In relation to the Bolt case, my position has always been that it was more suited to a defamation case and would have been fairly straightforward as such resulting in a huge amount of coin being extracted from HWT, but the nine involved decided to make it a symbolic gesture which did not involve payment of a large sum of money but instead hurt Bolt. As such, it was not much of a free speech issue, since Bolt continues to be the most broadly published communicator in the country. His speech has always been the most free of anyone. The effect of the case was to embarrass him. Embarrassment at saying something stupid and wrong is not a free speech issue.

  58. m0nty – if you knew anything about politics you’d know (a) Brandis is a Senator, (b) the PM must be in the House of Representatives, (c) Brandis is from the soft-left of the LNP.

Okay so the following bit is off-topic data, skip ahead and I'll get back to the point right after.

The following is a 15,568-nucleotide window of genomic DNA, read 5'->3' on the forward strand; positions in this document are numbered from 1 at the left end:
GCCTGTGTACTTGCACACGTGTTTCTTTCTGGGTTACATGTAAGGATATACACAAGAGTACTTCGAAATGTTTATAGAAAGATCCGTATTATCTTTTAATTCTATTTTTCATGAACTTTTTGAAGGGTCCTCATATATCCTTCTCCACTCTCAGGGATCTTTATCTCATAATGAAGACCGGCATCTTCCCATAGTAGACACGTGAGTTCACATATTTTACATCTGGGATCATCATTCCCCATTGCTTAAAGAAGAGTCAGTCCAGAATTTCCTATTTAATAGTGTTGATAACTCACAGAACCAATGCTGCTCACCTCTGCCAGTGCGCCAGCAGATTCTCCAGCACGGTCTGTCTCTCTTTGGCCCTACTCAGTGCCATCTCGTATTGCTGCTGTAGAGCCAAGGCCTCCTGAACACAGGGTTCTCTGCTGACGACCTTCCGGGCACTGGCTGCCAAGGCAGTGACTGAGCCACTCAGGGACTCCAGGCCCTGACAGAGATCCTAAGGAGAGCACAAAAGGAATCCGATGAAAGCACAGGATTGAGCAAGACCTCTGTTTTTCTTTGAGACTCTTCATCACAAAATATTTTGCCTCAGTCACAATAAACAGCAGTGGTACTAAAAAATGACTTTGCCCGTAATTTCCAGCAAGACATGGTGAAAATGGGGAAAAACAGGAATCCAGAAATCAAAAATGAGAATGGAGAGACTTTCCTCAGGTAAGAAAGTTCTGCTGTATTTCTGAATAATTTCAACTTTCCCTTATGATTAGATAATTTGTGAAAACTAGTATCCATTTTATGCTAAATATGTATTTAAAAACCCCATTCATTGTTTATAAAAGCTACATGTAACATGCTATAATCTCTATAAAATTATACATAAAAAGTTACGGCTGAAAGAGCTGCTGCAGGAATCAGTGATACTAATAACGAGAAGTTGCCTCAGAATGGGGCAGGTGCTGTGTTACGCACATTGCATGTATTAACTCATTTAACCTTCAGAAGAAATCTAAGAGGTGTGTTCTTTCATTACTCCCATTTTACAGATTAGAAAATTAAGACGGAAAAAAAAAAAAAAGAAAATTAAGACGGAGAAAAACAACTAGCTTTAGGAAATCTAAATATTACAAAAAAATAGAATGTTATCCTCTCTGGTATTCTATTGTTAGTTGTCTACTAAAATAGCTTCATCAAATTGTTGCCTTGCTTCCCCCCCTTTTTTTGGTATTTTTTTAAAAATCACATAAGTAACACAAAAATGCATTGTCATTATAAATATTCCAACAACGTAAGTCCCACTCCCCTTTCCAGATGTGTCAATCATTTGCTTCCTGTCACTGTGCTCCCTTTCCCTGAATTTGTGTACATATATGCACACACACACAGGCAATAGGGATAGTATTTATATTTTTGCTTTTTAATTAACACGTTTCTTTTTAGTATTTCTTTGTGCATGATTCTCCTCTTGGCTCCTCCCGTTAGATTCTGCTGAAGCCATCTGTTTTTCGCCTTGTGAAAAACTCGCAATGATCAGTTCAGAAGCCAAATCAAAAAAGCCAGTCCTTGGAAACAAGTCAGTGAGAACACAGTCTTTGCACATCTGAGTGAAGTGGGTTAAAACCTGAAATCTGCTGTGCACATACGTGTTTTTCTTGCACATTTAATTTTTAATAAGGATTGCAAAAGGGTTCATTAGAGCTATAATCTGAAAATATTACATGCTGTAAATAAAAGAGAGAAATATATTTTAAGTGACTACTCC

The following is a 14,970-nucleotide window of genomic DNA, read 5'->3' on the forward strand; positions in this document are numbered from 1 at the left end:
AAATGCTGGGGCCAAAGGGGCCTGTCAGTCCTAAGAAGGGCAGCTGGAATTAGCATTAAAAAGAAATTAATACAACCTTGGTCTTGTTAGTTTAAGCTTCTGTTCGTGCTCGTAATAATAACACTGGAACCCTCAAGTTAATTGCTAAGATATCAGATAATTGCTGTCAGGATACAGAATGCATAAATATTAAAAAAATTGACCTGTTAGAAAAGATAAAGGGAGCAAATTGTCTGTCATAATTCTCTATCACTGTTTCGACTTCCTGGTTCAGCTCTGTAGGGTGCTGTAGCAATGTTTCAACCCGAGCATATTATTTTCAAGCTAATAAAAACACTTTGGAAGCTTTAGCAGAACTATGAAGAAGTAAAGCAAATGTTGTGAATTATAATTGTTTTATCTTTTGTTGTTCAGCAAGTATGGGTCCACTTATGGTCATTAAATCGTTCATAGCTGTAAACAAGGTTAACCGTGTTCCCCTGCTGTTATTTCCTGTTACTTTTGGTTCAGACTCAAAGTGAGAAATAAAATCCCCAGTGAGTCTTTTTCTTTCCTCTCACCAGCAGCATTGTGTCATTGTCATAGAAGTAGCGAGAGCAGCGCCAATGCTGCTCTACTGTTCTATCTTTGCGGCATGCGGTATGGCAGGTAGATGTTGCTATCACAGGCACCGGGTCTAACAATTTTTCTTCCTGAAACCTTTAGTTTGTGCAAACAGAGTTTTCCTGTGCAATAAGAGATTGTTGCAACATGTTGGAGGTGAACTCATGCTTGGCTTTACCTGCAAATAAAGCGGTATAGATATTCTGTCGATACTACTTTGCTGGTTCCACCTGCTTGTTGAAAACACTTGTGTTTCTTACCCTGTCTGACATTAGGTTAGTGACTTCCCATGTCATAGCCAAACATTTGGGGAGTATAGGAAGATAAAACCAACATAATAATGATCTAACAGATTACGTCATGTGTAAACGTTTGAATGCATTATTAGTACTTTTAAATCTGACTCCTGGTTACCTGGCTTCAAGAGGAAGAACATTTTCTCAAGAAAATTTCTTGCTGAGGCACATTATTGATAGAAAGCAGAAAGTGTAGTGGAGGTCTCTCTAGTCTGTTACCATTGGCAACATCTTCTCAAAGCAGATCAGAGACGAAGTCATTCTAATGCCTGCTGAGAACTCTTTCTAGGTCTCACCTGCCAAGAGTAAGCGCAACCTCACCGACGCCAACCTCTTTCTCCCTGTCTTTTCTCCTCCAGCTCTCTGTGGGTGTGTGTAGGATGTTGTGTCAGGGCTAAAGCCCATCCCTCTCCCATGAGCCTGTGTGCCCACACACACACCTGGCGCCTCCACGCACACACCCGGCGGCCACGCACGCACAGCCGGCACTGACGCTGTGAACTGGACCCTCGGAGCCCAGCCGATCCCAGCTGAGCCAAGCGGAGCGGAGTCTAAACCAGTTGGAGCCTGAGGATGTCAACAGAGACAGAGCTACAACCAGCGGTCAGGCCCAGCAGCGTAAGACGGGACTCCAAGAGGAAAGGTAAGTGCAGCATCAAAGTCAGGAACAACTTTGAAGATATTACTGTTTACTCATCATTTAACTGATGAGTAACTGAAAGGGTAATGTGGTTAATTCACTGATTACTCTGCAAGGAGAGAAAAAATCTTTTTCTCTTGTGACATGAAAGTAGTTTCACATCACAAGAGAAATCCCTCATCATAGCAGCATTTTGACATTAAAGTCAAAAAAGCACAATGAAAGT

Re a and b, the recent Queensland state parliament experience teaches us that such minor details can be overcome with a modicum of organisation.

    Re c, I would dispute this characterisation. Brandis is from the Menzies school of the LNP, Abbott is from the Howard school. Now, of course one should be careful about projecting what Menzies would do in 2013 from what he did 60 years ago, but I think it’s fair to say that the Menzies school is more aligned with liberty, whereas the Howard school is more aligned with conservatism.

    Does this mean either is “soft left”? Libertarians would call conservatives “soft left” for their support of statist “nudge” programs like baby bonuses and other Big Australia middle class welfare. Conservatives would call libertarians “soft left” for their support of liberty in social issues like abortion and gay marriage.